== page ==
The CRS1 version of Cygnus was only able to dispose of internal cargo with a total down-mass capability of roughly 2,450 kg.

With the new CRS2 upgrades, Cygnus is now capable of taking away a mix of internal and external cargo (totaling roughly 3,700 kg) from the International Space Station and is now one of three cargo crafts capable of disposing of external payload elements, with the other two being Japan’s HTV and SpaceX’s Dragon cargo vehicles.

Of note, part of NASA’s requests to Northrop Grumman for the CRS2 contract was the ability to fly external cargo-only versions of Cygnus, and this external cargo disposal capability is part of that overall request.

But NASA has not asked Northrop Grumman to fly any external-only cargo missions of Cygnus; in fact, NASA has – as of now – turned on or activated all six CRS2 contracted flights of Cygnus out through 2024, and all of them are pressurized Cygnus missions that will fly on Antares rockets from the Mid-Atlantic Regional Spaceport.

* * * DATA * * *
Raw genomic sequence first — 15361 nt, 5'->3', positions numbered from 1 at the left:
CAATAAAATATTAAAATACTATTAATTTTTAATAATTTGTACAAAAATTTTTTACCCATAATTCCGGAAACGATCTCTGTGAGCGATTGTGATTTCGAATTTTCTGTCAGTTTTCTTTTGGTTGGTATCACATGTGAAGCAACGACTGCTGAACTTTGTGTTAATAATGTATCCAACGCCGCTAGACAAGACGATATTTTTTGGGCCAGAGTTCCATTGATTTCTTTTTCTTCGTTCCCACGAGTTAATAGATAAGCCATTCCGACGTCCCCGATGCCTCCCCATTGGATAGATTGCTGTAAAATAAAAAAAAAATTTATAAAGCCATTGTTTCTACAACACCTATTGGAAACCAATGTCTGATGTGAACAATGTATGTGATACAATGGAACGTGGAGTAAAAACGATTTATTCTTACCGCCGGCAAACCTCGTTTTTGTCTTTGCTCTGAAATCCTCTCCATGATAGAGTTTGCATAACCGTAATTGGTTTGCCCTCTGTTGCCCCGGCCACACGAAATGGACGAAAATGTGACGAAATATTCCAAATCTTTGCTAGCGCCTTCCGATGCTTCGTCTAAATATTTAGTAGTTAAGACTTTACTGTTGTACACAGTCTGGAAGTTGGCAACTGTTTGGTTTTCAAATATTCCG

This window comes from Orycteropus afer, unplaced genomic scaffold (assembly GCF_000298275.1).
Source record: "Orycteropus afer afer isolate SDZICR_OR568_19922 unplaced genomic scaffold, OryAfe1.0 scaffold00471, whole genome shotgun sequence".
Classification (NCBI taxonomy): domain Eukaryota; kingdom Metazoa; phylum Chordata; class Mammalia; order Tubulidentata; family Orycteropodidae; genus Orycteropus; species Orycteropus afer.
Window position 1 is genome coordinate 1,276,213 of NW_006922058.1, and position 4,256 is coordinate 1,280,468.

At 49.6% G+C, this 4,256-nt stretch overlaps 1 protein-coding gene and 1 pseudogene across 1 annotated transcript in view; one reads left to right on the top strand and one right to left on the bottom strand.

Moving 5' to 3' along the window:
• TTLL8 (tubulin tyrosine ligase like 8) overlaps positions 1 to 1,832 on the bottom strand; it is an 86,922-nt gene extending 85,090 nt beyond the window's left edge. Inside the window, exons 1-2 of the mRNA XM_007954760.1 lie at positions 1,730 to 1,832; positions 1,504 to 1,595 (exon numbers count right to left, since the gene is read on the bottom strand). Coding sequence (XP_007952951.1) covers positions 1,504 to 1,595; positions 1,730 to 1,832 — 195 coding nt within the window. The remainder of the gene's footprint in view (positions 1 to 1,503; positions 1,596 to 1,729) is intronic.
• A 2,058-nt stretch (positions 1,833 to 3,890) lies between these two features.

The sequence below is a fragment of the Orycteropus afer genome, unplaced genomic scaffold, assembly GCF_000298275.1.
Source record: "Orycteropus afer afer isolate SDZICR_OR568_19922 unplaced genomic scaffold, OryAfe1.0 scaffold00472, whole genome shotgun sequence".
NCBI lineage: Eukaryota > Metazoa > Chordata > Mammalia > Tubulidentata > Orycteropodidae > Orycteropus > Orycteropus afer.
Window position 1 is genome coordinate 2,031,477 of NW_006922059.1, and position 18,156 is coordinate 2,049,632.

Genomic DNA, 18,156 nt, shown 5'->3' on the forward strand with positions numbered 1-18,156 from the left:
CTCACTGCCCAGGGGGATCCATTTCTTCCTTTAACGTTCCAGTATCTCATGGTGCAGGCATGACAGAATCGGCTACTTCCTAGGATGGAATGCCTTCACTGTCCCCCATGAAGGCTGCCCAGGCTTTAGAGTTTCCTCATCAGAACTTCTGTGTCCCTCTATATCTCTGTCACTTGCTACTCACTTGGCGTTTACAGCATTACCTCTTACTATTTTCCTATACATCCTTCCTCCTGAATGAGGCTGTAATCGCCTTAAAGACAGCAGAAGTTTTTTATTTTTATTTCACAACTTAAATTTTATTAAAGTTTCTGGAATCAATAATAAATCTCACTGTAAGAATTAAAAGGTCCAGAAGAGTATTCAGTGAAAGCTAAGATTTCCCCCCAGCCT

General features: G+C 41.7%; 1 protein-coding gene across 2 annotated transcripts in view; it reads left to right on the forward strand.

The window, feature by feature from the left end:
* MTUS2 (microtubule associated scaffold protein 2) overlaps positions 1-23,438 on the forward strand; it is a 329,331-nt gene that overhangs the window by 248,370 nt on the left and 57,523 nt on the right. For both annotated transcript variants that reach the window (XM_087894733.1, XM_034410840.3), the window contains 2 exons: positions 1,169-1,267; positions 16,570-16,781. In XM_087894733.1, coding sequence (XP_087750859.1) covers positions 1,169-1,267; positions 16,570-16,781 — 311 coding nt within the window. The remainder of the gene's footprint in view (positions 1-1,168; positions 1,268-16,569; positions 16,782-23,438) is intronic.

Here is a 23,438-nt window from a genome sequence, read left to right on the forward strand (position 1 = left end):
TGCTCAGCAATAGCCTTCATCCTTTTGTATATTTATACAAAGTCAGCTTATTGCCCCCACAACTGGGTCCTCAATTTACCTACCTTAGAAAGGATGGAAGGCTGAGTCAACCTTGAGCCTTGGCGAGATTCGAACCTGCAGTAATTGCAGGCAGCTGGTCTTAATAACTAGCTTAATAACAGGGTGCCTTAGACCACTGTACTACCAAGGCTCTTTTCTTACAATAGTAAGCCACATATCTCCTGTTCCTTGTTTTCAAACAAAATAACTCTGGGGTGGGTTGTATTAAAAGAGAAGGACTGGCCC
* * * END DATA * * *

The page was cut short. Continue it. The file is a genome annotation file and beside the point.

NASA had also asked Northrop Grumman to be able to support larger Cygnus crafts that would have to be launched on an Atlas V rocket from Cape Canaveral, Florida, as part of the CRS2 contract, but the agency has opted not to execute that request either at this time. 

Overview of NG-12 mission. (Credit: NASA/NASA Advisory Council Oct. 2019)

As Mr. DeMauro noted in his one-on-one interview with NASASpaceflight, six CRS2 cargo missions are the baseline minimum, and NASA can ask for more if they determine there is a need.

As was the case with the CRS1 contract, NASA could opt to extend the CRS2 contract awards beyond the six guaranteed minimum missions or beyond the 2024 end of the current contract period with the three providers instead of going through an entire new CRS3 contract process if Station’s lifetime is extended beyond 2024 – which looks likely.

Right now, the general plan is to space out the six CRS2 Cygnus flights at regular intervals.  

Northrop Grumman can generally support two Cygnus missions a year.  But Mr. DeMauro notes they could support three flights a year if NASA deemed that necessary.

“We have worked hard on both the rocket and spacecraft sides to put in place the production schedules to possibly support more than two missions per year.  Right now the planned cadence is roughly two per year, but we could accommodate a third mission if NASA decided that to be the case.”